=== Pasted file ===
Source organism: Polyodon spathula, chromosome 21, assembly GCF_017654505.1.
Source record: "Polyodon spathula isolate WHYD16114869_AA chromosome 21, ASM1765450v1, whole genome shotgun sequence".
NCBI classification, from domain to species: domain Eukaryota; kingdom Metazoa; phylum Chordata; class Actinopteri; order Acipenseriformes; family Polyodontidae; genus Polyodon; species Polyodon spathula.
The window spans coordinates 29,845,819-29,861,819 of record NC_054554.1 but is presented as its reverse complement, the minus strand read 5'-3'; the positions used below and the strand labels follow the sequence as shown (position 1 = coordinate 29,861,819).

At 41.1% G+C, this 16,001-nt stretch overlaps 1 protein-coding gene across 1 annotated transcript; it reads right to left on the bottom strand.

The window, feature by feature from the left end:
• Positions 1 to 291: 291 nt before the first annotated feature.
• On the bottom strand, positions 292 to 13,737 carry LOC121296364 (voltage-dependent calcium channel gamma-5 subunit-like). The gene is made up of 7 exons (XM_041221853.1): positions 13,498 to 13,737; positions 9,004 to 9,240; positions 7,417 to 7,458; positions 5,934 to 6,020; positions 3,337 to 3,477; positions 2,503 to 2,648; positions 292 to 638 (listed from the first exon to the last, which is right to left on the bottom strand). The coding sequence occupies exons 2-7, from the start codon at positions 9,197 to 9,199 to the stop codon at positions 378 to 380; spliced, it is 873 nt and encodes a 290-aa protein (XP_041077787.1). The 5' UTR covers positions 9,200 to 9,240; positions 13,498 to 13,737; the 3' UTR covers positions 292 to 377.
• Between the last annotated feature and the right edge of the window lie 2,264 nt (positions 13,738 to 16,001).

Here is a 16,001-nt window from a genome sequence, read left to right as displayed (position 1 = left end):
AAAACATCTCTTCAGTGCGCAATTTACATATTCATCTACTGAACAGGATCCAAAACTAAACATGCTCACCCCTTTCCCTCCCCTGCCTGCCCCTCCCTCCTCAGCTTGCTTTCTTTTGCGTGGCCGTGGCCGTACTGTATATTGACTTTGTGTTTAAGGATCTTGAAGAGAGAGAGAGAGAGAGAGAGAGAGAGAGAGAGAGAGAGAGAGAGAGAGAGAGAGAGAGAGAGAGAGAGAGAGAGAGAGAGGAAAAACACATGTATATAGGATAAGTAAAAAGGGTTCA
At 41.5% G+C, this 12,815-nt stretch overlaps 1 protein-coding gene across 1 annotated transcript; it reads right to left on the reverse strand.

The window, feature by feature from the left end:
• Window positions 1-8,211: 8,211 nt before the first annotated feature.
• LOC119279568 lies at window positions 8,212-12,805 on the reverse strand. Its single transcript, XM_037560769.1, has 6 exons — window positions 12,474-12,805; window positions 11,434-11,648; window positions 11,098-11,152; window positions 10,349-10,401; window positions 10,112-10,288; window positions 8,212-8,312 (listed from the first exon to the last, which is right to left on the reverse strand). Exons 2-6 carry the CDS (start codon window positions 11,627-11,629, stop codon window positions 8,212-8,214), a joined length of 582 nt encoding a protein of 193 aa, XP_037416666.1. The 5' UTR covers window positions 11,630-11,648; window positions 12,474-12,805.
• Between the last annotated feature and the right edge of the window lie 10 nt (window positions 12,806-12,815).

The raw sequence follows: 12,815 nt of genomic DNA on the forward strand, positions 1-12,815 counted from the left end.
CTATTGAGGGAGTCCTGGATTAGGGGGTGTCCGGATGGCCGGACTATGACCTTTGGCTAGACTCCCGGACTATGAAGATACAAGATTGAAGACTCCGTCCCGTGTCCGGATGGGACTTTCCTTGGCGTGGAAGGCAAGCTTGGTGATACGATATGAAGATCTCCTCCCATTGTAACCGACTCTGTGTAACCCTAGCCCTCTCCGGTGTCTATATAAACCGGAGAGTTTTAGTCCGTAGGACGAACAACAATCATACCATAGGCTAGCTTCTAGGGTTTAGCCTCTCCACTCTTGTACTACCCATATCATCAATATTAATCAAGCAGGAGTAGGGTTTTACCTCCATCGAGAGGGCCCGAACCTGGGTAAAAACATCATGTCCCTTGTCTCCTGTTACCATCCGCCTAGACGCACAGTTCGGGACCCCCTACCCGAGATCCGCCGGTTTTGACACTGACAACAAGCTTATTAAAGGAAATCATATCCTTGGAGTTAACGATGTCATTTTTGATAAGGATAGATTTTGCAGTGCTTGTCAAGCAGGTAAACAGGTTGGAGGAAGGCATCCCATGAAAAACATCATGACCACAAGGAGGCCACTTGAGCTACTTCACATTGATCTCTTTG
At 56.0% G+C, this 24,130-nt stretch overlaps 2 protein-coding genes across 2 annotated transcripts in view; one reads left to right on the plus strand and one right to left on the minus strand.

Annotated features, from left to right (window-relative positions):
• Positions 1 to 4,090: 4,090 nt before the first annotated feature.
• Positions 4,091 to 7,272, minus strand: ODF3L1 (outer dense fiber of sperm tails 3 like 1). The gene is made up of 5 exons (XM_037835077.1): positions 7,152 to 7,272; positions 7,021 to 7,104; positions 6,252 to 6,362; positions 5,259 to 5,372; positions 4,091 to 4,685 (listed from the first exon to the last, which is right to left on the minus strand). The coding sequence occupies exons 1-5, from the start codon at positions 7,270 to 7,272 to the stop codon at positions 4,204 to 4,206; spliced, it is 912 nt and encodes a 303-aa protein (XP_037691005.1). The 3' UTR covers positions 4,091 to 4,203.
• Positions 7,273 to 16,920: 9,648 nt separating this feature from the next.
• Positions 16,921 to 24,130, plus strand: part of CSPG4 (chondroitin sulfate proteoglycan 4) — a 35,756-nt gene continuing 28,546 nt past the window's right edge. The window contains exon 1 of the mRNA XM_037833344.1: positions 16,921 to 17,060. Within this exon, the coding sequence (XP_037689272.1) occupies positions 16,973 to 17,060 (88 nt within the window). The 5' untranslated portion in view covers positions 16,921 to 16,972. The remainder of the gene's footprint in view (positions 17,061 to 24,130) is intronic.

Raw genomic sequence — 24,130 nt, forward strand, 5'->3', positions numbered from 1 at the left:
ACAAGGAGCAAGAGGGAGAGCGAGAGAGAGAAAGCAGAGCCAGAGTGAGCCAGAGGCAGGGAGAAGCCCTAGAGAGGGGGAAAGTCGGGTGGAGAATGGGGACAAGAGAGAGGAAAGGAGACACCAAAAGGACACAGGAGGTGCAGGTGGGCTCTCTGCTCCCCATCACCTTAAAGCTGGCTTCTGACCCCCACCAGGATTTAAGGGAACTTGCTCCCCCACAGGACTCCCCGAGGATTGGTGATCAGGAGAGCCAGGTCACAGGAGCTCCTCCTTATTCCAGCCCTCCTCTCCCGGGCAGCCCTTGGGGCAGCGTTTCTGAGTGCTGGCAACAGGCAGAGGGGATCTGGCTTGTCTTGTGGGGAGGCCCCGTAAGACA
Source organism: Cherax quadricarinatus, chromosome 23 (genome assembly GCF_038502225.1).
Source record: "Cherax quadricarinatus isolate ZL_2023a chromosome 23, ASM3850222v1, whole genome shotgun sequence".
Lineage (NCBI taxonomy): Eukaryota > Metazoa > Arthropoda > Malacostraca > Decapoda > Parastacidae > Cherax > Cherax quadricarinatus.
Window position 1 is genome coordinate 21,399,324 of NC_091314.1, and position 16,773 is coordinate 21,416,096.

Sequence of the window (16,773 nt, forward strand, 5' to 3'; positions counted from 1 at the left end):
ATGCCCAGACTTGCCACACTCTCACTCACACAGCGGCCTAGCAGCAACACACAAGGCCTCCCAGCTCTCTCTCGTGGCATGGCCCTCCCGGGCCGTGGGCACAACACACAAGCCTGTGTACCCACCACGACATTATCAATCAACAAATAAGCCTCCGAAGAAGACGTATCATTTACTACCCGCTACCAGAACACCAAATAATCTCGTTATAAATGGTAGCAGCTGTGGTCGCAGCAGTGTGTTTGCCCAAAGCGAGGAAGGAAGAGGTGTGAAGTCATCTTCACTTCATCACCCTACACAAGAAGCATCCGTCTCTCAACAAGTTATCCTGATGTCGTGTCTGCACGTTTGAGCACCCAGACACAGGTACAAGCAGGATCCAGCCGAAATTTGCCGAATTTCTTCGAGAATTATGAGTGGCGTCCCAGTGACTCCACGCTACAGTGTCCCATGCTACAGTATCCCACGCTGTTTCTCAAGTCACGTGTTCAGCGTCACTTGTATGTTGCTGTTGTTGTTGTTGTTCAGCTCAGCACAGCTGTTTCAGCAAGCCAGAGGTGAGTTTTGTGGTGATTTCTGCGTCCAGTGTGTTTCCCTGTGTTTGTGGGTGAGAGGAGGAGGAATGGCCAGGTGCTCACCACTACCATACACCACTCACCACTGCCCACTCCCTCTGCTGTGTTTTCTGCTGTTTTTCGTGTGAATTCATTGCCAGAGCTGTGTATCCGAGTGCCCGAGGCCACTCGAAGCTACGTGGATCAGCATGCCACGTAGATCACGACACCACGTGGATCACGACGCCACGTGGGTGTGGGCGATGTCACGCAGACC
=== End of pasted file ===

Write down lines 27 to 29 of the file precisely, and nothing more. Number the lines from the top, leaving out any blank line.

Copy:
Source organism: Cherax quadricarinatus, chromosome 23 (genome assembly GCF_038502225.1).
Source record: "Cherax quadricarinatus isolate ZL_2023a chromosome 23, ASM3850222v1, whole genome shotgun sequence".
Lineage (NCBI taxonomy): Eukaryota > Metazoa > Arthropoda > Malacostraca > Decapoda > Parastacidae > Cherax > Cherax quadricarinatus.